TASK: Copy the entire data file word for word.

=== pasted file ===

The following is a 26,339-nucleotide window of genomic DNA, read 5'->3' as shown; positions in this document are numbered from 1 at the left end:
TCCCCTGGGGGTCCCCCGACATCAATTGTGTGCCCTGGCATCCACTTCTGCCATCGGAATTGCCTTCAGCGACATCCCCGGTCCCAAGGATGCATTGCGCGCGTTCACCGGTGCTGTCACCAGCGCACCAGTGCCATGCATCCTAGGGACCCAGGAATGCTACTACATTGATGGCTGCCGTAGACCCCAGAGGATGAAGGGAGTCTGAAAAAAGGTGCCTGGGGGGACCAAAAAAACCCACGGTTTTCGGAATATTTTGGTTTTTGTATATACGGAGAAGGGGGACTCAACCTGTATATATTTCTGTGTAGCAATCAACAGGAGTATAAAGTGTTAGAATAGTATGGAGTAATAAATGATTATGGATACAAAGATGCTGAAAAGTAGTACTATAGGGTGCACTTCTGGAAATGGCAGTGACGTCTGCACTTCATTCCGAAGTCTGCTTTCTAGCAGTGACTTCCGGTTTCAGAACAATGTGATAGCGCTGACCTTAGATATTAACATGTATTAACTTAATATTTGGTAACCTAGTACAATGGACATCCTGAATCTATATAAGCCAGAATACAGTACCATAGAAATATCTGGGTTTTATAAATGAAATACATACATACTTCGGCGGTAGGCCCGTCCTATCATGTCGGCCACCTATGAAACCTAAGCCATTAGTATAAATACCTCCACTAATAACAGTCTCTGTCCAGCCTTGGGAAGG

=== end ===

The following is a 26,339-nucleotide window of genomic DNA, read 5'->3' as shown; positions in this document are numbered from 1 at the left end:
TCCCCTGGGGGTCCCCCGACATCAATTGTGTGCCCTGGCATCCACTTCTGCCATCGGAATTGCCTTCAGCGACATCCCCGGTCCCAAGGATGCATTGCGCGCGTTCACCGGTGCTGTCACCAGCGCACCAGTGCCATGCATCCTAGGGACCCAGGAATGCTACTACATTGATGGCTGCCGTAGACCCCAGAGGATGAAGGGAGTCTGAAAAAAGGTGCCTGGGGGGACCAAAAAAACCCACGGTTTTCGGAATATTTTGGTTTTTGTATATACGGAGAAGGGGGACTCAACCTGTATATATTTCTGTGTAGCAATCAACAGGAGTATAAAGTGTTAGAATAGTATGGAGTAATAAATGATTATGGATACAAAGATGCTGAAAAGTAGTACTATAGGGTGCACTTCTGGAAATGGCAGTGACGTCTGCACTTCATTCCGAAGTCTGCTTTCTAGCAGTGACTTCCGGTTTCAGAACAATGTGATAGCGCTGACCTTAGATATTAACATGTATTAACTTAATATTTGGTAACCTAGTACAATGGACATCCTGAATCTATATAAGCCAGAATACAGTACCATAGAAATATCTGGGTTTTATAAATGAAATACATACATACTTCGGCGGTAGGCCCGTCCTATCATGTCGGCCACCTATGAAACCTAAGCCATTAGTATAAATACCTCCACTAATAACAGTCTCTGTCCAGCCTTGGGAAGG